People have the ‘right to offend’ and to ‘abuse another’ without fear of arrest, UK court rules

Stephanie Hayden (left) and Kate Scottow (right)

English judges have insisted that freedom of speech includes the “right to offend” and to “abuse another” without police investigation after Twitter troll Kate Scottow was arrested for targeting a trans woman.

Lord justice Bean and justice Warby ruled that “free speech encompasses the right to offend, and indeed to abuse another,” in a written ruling published Wednesday (16 December), according to The Telegraph.

“Freedom only to speak inoffensively is not worth having,” they added.

Presiding over the Court of Appeal in London, the judges ruled on the case of Stephanie Hayden who suffered a torrent of online abuse from Kate Scottow. She was called “racist”, a “pig in a wig” and repeatedly misgendered.

They sought to stress that it would be a “serious interference” with the right of free speech if “those wishing to express their own views could be silenced by, or threatened with, proceedings for harassment based on subjective claims by individuals that felt offended or insulted”.

They also compared the prosecution to “unjustified state interference with free speech”.

It was a ruling described as a “kick in the teeth to the entire LGBT+ community” by Hayden and one that reduces trans people to “legitimate targets” of abuse.

While it will not change any existing law, the move by two senior appeal judges will likely have a ripple effect across Britain’s jurisprudence, impacting how decision-makers in lower courts handle and interpret freedom of expression.

Freedom of speech ruling reduces trans folk to ‘legitimate targets’ says, Stephanie Hayden 

Scottow was initially found guilty of persistently making use of a public communications network to cause annoyance/inconvenience and anxiety to Hayden on 14 February this year. But her conviction was overturned last week by the appeal courts.

Hayden told the newspaper that the judgment “encourages online trolls to abuse, dox and intimidate transgender persons”.

She added: “I do not blame Scottow. She was entitled to appeal her conviction and congratulations must be extended to Scottow and her legal team.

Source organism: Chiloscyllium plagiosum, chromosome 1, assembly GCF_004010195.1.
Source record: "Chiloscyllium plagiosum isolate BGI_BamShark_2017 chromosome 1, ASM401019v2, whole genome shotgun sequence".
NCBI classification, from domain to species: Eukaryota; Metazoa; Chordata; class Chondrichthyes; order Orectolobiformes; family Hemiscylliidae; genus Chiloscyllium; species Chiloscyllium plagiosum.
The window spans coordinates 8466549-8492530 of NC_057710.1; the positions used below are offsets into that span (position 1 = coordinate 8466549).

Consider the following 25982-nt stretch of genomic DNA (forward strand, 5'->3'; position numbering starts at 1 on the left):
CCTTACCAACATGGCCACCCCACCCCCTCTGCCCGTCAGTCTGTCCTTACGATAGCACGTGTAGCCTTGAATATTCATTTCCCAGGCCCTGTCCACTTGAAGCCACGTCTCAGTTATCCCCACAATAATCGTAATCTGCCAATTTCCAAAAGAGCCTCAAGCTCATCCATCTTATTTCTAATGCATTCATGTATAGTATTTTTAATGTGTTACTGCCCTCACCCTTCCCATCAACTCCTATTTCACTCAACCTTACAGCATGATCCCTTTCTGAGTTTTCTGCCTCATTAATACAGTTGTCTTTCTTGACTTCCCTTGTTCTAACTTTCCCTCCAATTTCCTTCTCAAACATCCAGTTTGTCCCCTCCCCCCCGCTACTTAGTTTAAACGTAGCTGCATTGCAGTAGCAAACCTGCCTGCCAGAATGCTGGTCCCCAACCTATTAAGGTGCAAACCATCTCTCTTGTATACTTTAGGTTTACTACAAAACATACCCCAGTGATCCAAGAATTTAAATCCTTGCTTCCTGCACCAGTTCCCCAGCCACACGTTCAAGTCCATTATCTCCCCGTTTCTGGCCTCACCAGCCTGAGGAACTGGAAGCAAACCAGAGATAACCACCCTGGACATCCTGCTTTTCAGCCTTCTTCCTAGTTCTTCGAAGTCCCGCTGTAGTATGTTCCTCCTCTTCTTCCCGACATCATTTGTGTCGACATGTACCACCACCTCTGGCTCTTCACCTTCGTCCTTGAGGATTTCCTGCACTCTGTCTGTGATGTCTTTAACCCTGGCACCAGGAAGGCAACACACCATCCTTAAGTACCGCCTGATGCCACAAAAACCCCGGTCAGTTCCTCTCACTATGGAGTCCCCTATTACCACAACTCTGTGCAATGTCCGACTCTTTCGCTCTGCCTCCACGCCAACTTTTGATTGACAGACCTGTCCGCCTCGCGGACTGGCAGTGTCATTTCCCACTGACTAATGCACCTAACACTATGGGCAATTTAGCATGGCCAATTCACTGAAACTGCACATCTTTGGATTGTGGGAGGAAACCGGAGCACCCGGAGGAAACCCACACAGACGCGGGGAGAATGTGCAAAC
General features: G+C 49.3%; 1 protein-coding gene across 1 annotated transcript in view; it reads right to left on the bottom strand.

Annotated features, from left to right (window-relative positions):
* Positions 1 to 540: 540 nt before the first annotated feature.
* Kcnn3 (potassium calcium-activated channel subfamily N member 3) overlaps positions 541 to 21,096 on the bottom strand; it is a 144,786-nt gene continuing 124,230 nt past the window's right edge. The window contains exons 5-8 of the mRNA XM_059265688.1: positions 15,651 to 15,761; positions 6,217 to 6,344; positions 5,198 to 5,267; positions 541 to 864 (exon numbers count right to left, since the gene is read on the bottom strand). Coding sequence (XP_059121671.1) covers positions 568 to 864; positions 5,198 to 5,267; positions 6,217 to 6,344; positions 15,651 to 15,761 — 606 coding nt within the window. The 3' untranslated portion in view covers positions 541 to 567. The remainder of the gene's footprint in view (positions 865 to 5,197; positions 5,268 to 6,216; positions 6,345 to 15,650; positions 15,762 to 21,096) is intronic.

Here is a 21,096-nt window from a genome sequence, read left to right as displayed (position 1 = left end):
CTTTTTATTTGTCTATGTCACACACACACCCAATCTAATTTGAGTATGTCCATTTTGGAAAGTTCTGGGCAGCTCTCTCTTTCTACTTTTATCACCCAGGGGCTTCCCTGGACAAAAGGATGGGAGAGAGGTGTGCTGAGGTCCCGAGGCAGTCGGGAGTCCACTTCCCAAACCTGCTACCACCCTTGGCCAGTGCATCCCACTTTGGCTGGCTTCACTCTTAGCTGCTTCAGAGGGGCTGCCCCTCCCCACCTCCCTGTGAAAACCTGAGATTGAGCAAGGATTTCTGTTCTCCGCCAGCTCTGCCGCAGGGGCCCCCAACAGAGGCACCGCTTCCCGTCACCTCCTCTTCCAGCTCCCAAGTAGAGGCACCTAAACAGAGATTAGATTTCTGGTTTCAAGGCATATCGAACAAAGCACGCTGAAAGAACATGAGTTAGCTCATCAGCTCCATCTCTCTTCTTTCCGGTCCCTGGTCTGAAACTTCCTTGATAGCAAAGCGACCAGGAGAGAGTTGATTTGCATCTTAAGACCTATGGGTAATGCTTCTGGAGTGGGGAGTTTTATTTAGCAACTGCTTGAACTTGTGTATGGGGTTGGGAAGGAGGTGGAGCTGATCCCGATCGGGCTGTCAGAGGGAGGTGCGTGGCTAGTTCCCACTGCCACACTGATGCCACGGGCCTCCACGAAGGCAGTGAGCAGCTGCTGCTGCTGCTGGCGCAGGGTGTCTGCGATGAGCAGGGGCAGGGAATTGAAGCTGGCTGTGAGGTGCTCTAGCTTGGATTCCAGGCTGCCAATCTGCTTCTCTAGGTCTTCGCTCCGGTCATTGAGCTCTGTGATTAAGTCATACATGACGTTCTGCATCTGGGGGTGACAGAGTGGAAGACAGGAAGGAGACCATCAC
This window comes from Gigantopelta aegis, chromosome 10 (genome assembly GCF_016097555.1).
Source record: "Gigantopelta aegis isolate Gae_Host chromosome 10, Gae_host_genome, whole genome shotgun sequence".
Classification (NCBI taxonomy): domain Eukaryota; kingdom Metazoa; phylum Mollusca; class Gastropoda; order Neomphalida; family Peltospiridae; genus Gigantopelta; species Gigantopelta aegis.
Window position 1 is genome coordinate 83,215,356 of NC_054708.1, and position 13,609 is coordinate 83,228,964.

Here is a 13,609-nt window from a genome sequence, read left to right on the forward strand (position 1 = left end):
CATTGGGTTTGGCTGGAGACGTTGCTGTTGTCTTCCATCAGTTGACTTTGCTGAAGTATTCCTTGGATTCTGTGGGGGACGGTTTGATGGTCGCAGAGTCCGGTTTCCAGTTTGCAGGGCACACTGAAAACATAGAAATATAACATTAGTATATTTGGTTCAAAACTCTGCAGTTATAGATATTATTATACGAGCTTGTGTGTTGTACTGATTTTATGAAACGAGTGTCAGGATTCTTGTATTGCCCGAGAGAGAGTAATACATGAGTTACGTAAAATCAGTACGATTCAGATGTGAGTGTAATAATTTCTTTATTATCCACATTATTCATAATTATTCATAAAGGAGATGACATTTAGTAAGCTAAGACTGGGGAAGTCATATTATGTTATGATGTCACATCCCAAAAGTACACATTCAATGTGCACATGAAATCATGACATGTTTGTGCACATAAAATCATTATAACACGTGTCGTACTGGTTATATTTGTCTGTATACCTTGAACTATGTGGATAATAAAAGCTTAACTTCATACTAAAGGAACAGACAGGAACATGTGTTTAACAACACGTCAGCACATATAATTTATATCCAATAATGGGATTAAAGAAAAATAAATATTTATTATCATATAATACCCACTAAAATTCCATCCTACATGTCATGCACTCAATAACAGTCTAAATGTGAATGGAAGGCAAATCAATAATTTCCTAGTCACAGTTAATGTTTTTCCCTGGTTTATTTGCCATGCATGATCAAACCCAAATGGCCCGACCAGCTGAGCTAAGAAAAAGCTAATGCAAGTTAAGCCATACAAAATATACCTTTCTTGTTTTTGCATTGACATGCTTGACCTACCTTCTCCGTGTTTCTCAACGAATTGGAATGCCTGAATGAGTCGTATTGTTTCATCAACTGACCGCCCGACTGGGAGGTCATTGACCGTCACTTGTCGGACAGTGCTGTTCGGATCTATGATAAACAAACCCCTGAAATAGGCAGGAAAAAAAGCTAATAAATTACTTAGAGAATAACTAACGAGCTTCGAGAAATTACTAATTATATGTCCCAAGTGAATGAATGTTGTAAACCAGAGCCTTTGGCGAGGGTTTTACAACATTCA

“The higher judiciary have ordained that transgender people are legitimate targets. I for one will keep that in mind and respond accordingly.”

While Scottow said: “It was necessary to enshrine one of the most fundamental rights of every living being in a democratic society – the right to freedom of speech that is now routinely attacked.”

“The Court of Appeal’s judgment concluded there was not enough evidence to convict the defendant for persistently making use of a public communications network to cause annoyance, inconvenience or anxiety, determining that the timing and level of communication exchanged online did not constitute a criminal offence,” a Crown Prosecution Service spokesperson said.

“This is a complex area of law and we will carefully consider the judgment, specifically in relation to comments made online and associated issues of free speech.”

Kate Scottow misgendering trans woman compared to ‘playground’ name-calling by judge

Hayden told St Albans Magistrates Court earlier this year that Scottow had made multiple Twitter accounts to send her anti-trans messages between September 2018 and May 2019.

During the trial, which saw protesters holding anti-trans banners gathered outside the court, she said: “There were a number of tweets which were not only targeting me, they were targeting other people who were either transgender or who were perceived to be supportive of transgender people.

“When I observed the tweets that the defendant was referring to me in, the defendant was referring to me with male pronouns, he/him.

“This is the problem with these people, this is just done to annoy people like me. It is calculated to violate, in my case, my dignity as a woman. It is basically calculated to, excuse my language madam, p**s us off.

“It is unnecessary and it is just harassment.”

A district judge handed Scottow a two-year conditional discharge and ordered her to pay £1,000 in compensation.

Judge Margaret Dodds told her: “Your comments contributed nothing to a debate.

“We teach children to be kind to each other and not to call each other names in the playground.”